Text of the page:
Our founder shares her method for mak­ing fresh ap­ple cider from the fruit on her farm.

Martha Stewart Living - - Contents -

Each fall, Martha takes out a hand-crank press to turn her ap­ples into a rich, re­fresh­ing cider. She shares her tips for us­ing the clas­sic tool, as well as how to whip up a batch of liq­uid gold with­out one.

When I moved to my farm about 17 years ago, there on the prop­erty were sev­eral dozen old, shapely ap­ple trees. My sec­ond year there, I har­vested my first full crop from them. I was as­ton­ished at their prod­uct iv­ity, the va­ri­ety of fruits, and the ab­so­lute tast iness of the ap­ples. I had not touched the trees since I moved in: They had not been pruned, nor sprayed or fed, yet they pro­duced a fla­vor­ful crop that was ex­cel­lent for both eat­ing and bak­ing, and amaz­ingly juicy for press­ing.

My first thought was This is great ap­ple coun­try. The open land, ori­ented to­ward the north, was right for plant­ing, and the soil, which I tested, had a bal­anced pH of 5.6. I or­dered sev­eral dozen more trees, most ly semid­warf in grow­ing habit (reach­ing 12 to 15 feet in height) and va­ri­eties I had ex­per­i­mented with at my old home, Turkey Hill. I also pur­chased two-year-old trees from my old friend and sup­plier, Henry Leuthardt, a grower in East Moriches, Long Is­land. Those were al­ready trained in an es­palier form, with two sets of hor­i­zon­tal branches. I planted them to grow along wires near my house in three rows, be­cause I thought my grand­chil­dren would love pick­ing from them. Within five years, all of them were pro­duc­ing bushels of ap­ples, some red-skinned, some striped, some green—all crisp, tart, and suc­cu­lent.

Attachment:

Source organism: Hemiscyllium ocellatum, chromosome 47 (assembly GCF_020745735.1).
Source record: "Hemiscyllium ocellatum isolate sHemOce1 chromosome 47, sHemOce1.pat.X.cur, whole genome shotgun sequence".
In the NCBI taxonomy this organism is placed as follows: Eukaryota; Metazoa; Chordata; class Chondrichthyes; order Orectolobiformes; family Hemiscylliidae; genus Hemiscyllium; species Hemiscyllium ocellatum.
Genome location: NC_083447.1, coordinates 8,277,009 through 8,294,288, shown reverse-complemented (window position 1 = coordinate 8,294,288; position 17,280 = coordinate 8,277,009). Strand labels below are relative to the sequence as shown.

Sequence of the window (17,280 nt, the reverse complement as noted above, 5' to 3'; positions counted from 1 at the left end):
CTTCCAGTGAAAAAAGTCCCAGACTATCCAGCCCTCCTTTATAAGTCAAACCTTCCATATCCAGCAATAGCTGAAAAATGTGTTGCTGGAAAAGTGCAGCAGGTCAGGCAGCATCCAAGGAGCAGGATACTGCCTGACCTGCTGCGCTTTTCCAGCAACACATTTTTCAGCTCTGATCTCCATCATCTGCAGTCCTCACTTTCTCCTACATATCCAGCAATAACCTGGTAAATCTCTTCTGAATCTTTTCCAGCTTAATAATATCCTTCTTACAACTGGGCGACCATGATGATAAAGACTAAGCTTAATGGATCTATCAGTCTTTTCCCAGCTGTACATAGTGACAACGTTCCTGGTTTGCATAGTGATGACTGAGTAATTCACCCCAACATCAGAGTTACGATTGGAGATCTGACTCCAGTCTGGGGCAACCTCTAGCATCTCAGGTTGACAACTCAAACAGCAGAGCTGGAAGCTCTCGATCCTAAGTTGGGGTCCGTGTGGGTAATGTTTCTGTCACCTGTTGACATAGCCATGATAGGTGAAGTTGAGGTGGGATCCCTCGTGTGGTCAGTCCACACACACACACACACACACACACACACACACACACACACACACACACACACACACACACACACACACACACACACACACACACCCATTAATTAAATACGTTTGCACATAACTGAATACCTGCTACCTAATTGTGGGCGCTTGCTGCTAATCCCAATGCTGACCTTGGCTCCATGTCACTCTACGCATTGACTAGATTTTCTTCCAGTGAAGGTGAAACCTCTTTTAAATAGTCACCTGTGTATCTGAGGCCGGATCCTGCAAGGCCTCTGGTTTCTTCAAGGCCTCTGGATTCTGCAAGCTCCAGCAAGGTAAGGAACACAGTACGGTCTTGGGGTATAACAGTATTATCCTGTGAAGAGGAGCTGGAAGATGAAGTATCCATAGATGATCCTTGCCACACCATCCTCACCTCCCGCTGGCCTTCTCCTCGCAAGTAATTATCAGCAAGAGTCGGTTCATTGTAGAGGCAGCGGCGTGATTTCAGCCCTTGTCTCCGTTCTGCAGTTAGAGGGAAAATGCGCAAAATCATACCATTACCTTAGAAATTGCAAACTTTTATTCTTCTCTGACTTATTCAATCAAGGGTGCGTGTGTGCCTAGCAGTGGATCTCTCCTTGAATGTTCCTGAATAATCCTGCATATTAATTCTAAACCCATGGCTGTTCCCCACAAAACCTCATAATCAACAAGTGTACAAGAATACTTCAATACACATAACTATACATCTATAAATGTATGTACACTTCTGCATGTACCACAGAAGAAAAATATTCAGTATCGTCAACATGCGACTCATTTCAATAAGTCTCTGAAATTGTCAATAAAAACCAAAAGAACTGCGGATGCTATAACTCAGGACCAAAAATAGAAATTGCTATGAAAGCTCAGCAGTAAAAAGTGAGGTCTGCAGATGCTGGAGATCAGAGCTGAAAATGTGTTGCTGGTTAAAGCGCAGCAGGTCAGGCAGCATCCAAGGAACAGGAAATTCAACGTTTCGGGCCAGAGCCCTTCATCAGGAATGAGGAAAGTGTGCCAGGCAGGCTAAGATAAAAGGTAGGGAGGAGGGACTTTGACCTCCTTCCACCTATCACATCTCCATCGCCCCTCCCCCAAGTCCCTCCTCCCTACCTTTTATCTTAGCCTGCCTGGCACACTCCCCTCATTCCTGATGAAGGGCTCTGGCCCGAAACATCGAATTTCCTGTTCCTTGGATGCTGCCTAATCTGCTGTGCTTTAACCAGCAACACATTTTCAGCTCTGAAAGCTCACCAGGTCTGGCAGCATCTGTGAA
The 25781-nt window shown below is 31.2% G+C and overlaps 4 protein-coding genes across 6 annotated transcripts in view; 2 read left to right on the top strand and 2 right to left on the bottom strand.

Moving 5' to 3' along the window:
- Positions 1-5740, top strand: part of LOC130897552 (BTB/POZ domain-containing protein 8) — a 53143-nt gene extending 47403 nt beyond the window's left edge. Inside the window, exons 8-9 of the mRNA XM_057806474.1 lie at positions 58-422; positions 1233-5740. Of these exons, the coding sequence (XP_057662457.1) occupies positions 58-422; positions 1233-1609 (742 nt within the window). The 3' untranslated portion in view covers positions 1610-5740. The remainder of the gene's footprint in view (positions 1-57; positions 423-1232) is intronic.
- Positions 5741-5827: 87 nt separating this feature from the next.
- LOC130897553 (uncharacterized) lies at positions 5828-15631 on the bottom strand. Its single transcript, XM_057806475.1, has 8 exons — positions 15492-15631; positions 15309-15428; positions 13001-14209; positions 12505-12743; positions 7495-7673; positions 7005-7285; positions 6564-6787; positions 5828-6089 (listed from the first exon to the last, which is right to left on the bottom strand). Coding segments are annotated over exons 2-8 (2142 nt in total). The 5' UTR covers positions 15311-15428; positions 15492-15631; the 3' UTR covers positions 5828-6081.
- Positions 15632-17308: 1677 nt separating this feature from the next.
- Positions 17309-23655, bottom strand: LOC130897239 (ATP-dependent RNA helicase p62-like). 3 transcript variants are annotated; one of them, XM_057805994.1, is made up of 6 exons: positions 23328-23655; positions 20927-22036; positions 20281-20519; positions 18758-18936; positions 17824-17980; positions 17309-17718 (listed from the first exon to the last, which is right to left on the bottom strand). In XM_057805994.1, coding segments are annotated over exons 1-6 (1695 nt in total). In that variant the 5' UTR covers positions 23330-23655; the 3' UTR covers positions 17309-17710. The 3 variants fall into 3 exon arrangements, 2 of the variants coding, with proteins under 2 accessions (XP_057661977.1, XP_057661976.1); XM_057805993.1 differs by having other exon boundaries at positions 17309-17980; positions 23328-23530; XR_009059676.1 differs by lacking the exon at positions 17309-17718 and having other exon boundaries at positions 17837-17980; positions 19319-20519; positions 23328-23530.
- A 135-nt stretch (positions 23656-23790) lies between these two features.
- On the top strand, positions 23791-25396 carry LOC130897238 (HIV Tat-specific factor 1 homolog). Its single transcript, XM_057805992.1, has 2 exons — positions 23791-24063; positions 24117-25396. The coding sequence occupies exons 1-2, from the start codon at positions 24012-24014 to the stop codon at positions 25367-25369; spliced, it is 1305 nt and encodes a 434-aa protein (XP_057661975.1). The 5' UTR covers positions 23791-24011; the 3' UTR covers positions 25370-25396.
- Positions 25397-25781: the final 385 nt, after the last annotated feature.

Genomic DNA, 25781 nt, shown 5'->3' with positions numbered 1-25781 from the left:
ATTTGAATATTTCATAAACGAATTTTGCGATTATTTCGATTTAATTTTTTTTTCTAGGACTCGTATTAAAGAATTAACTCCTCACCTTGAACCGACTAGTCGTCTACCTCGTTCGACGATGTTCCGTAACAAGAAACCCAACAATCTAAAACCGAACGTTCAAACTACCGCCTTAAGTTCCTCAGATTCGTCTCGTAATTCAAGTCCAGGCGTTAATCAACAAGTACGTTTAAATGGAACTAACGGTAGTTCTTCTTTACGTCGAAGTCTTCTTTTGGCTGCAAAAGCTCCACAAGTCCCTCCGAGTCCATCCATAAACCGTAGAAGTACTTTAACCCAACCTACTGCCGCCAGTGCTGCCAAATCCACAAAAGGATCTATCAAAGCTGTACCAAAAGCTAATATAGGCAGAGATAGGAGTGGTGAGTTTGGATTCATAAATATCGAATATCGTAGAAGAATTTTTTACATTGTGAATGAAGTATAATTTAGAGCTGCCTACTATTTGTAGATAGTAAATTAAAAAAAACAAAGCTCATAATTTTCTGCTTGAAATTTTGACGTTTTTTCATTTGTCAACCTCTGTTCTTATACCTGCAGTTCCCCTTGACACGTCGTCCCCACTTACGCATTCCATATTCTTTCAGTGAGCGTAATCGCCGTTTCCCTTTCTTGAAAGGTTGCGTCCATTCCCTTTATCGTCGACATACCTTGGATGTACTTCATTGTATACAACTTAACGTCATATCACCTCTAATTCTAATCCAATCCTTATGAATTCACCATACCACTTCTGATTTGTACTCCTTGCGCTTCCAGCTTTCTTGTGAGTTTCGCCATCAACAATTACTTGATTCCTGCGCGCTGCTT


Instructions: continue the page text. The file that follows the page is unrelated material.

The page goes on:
We soon had many more ap­ples than we, as a fam­ily, could con­sume. I looked into ci­der­mak­ing as an al­ter­na­tive to pies, crisp s, and pink ap­ple­sauce. I bought a real press and grinder, and half-gal­lon glass Ma­son jars for stor­age. To­day I pro­duce all kinds of things from the cider we press: drinks like bour­bon sours and hot mulled and hard cider; braised chicken; and even ap­ple-cider vine­gar. But it’s also al­ways de­li­cious en­joyed sim­ply: icy cold on a bril­liant fall day.

FRESH PICKS Martha grows a va­ri­ety of ap­ples on her farm, in­clud­ing ‘Graven­stein’, which are es­pe­cially good in cider.

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